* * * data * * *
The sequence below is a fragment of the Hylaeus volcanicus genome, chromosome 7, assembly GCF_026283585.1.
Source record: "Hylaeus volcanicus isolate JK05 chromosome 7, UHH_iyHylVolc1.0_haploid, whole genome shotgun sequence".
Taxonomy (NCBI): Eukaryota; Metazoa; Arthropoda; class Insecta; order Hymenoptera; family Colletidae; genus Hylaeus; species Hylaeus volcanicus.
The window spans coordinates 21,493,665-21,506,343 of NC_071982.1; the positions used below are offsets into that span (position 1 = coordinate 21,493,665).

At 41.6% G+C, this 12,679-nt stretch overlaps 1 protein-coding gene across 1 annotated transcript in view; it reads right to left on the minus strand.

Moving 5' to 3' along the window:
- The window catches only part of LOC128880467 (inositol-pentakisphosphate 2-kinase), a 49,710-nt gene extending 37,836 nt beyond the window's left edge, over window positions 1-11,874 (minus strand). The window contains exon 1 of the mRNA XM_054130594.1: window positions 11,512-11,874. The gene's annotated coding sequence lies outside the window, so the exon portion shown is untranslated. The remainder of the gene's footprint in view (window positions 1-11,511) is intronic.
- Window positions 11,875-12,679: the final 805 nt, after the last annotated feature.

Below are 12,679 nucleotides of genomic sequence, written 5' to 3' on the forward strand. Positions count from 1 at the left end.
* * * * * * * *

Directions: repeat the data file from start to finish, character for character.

The sequence below is a fragment of the Hylaeus volcanicus genome, chromosome 7, assembly GCF_026283585.1.
Source record: "Hylaeus volcanicus isolate JK05 chromosome 7, UHH_iyHylVolc1.0_haploid, whole genome shotgun sequence".
Taxonomy (NCBI): Eukaryota; Metazoa; Arthropoda; class Insecta; order Hymenoptera; family Colletidae; genus Hylaeus; species Hylaeus volcanicus.
The window spans coordinates 21,493,665-21,506,343 of NC_071982.1; the positions used below are offsets into that span (position 1 = coordinate 21,493,665).

At 41.6% G+C, this 12,679-nt stretch overlaps 1 protein-coding gene across 1 annotated transcript in view; it reads right to left on the minus strand.

Moving 5' to 3' along the window:
- The window catches only part of LOC128880467 (inositol-pentakisphosphate 2-kinase), a 49,710-nt gene extending 37,836 nt beyond the window's left edge, over window positions 1-11,874 (minus strand). The window contains exon 1 of the mRNA XM_054130594.1: window positions 11,512-11,874. The gene's annotated coding sequence lies outside the window, so the exon portion shown is untranslated. The remainder of the gene's footprint in view (window positions 1-11,511) is intronic.
- Window positions 11,875-12,679: the final 805 nt, after the last annotated feature.

Below are 12,679 nucleotides of genomic sequence, written 5' to 3' on the forward strand. Positions count from 1 at the left end.